In Tuesday’s Express, Prime Minister Dr Keith Rowley’s communications adviser Keith Subero continued his diatribe with regard to the concluded findings of the T&T Police Service into both emailgate and Cambridge Analytica, comparing the investigating officers “not like cartoon characters, but the comical Keystone cops”!

Is this a signal that the scandal-plagued People’s National Movement is attempting to give oxygen to two key propaganda issues and scams that they inflicted on the country?

On Cambridge Analytica, the police concluded that the “alleged unlawful accessing of electronic data” had been investigated and was now closed.

On emailgate, the case was closed after the DPP decided that the evidence did not reach the threshold required for criminal charges.

Instead of accepting these decisions, Dr Rowley launched an extraordinary broadside and sarcastic attack on the police, saying “the authorities in the British Parliament and the US Congress are delirious and the Trinidad mentioned in all these proceedings is not a real place but a location in a movie on Netflix and all the subject of someone’s imagination”.

Mr Subero’s column, “The Cambridge Analytica fiasco: state of disbelief”, was the second that he has written on this matter, the first on April 1, 2018 under the heading “Who’s accountable for Cambridge Analytica scandal”.

In both columns, the very misguided Subero seems fixated with this Cambridge Analytica issue but could not produce a shred of evidence into any breaches of the country’s data privacy laws by the previous administration.

And on Tuesday he added emailgate.

On May 19, 2013 Dr Rowley, as opposition leader, stood up in Parliament and boldly produced fake emails which were malicious, false, misleading and scandalous. These concocted emails accused the former prime minister, her attorney general and other cabinet ministers of a large-scale conspiracy to undermine the justice system and harm a journalist in an attempt to bring down a duly elected government.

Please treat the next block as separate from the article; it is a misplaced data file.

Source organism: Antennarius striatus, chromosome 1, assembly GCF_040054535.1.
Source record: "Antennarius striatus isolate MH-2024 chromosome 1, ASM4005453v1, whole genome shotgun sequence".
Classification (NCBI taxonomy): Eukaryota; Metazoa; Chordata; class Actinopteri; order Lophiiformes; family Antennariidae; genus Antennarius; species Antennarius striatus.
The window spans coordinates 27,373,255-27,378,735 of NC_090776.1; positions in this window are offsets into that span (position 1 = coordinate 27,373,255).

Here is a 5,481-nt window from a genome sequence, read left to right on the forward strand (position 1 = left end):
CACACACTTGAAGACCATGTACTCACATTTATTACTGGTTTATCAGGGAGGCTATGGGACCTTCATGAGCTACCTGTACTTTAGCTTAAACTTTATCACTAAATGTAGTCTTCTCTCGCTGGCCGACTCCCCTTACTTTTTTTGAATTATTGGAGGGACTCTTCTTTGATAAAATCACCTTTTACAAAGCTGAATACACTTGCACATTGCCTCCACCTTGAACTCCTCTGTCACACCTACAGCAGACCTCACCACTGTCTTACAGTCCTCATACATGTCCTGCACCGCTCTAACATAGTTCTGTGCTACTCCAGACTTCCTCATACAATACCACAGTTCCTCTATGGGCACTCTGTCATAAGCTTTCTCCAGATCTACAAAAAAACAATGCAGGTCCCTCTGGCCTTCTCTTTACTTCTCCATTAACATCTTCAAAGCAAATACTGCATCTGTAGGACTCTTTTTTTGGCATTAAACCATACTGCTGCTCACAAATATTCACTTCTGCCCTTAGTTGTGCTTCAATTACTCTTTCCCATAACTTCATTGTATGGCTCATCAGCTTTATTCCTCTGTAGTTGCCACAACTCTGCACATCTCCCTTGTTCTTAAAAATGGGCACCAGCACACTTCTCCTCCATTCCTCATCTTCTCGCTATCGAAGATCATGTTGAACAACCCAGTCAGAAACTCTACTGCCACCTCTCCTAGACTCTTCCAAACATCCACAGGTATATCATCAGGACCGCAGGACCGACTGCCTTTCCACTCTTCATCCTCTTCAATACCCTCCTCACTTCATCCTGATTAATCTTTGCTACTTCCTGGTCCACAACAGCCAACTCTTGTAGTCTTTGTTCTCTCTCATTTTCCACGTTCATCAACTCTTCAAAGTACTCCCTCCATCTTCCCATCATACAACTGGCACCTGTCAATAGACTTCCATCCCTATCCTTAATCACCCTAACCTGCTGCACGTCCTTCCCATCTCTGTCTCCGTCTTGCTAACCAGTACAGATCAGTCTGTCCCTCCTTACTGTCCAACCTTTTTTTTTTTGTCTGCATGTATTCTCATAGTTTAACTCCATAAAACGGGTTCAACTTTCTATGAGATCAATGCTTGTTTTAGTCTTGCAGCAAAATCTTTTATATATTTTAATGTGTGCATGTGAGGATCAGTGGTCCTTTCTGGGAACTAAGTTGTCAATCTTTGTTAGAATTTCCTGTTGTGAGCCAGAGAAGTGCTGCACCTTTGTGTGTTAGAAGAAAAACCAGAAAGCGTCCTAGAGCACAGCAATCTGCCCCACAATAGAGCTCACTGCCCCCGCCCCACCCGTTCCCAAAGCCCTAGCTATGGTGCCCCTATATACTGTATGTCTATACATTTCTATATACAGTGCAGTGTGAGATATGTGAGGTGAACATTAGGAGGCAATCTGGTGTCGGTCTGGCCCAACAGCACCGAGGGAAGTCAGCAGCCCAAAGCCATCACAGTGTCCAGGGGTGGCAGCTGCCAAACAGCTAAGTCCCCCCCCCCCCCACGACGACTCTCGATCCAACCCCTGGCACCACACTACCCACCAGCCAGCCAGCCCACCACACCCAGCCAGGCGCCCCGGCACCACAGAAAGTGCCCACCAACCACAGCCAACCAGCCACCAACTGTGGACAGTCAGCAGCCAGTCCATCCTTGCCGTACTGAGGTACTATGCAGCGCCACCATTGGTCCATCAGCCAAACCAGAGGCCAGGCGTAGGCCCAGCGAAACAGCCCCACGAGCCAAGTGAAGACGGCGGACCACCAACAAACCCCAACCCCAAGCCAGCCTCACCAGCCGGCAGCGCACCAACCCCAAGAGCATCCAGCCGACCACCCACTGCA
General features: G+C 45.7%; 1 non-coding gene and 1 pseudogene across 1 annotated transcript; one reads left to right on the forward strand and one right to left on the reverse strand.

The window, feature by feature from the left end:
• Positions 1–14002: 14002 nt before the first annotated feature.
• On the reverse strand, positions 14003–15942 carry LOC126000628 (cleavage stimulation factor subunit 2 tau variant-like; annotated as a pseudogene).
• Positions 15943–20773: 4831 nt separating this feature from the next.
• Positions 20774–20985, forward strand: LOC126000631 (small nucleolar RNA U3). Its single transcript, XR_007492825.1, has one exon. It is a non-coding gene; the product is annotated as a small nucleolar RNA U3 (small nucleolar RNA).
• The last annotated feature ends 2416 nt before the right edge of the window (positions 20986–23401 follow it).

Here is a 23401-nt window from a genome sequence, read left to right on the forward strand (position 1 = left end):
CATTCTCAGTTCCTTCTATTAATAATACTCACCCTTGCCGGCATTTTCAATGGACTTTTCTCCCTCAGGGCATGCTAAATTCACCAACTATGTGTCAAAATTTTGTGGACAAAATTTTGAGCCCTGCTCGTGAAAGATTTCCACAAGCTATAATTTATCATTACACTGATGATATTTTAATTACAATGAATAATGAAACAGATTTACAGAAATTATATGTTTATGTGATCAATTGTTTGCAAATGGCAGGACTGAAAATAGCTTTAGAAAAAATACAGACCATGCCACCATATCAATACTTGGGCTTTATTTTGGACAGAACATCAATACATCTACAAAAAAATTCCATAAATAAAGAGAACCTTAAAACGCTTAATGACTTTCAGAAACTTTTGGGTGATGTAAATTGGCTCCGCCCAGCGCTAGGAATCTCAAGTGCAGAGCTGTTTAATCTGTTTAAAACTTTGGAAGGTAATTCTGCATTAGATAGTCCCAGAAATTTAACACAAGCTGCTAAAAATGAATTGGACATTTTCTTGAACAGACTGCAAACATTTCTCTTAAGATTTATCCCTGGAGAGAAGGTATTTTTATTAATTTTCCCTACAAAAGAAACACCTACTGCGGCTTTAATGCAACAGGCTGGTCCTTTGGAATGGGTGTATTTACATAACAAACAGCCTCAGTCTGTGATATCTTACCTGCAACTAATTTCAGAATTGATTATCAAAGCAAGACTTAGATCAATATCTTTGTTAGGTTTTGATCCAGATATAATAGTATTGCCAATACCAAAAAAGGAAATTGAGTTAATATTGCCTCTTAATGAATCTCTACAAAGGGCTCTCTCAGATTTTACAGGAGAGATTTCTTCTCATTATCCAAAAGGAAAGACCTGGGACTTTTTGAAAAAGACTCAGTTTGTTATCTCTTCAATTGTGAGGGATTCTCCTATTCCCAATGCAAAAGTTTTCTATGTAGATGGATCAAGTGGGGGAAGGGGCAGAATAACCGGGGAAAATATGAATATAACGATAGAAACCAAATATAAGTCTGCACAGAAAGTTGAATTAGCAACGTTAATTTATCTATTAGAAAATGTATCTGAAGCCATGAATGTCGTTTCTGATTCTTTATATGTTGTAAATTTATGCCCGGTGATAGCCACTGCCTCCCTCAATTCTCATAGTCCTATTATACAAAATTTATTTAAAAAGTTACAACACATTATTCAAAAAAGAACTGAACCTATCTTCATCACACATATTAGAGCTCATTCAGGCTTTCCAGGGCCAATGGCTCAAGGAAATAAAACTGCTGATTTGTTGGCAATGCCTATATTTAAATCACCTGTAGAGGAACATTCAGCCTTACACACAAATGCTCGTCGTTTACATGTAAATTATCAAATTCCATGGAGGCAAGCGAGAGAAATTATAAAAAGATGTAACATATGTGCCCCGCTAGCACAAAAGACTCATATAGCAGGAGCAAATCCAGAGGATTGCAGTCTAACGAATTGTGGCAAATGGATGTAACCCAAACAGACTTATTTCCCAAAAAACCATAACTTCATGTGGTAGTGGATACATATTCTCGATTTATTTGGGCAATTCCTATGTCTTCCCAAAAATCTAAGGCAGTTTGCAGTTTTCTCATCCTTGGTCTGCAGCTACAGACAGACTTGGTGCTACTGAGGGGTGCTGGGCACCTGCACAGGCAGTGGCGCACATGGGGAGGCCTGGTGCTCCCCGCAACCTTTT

The irony is Mr Subero contradicted his own opinions when he writes, “I concluded that the entire police investigation was wrong-footed.

“My research suggested that the 31 emails involved were not actual emails but were drafts. This may have been an exchange of drafts among parties.” So now they were no longer emails but drafts. Did Subero share his opinion with his boss?

Subero’s admitted research adds to Faris Al-Rawi’s “dotishness” that “even if the emails are fake… the substance of the content was worth investigation” … the height of stupidity!

It will take more than the partisan pen of Dr Rowley’s communications adviser to create a political distraction and change the national conversation.

The PNM won the 2015 general election with cheap propaganda, dirty politics, false promises, lies and fear which misled the majority of right-thinking citizens into making the wrong electoral choice and caused them to be blind to the obvious.

This upcoming general election will be a referendum of the desperate Keith Rowley-led PNM Government which, in five years has plunged Trinidad and Tobago from being a rich and prospering democracy to one that is becoming a dictatorship on the brink of US sanctions and collapse.

Capil Bissoon

via e-mail

RECOMMENDED FOR YOU

I hadn’t intended to write a word; my feelings were raw and I felt that everything I could possibly say had already been expressed. I had already begun writing about something else for this column, but I couldn’t do it. I didn’t feel that it was right to let my exhaustion with the ongoing brutality of humankind shunt me away from a principle I hold fast.

EARLIER this week, the Minister of Housing officiated at a ceremony organised by the Housing Development Corporation (HDC) in which 500 lucky would-be homeowners stood to benefit from a random television draw for the allocation of State housing. This was the expected end of the line for at least those persons, some of whom would have submitted applications since who knows how long ago.

I lived in Falcon Heights, Minnesota for most of the 18 years I resided and worked in the state, teaching at the University of Minnesota. I was offered the job there in 1990, and subsequently bought a house. Falcon Heights is a suburb that is equidistant from both Minneapolis and St Paul, the capital, about a ten-minute drive away from both cities. For most of my time there I was the only black person owning a home on my street, and indeed on adjoining streets.

To say that we live in difficult times is to minimise the challenges each and every one of us faces on a daily basis.

From viral pan­demics leading to broken economies which have given rise to a huge number of people struggling to feed their families.

A minority of social media users have voiced dismay that West Indians are fixated on opining about the injustice of George Floyd’s death due to police brutality.

Here in sweet Trinidad and Tobago, we have jumped on the bandwagon and stood up and expressed our diverse views on the ongoing racial tensions in the United States, but I ask us to step back and look at our country.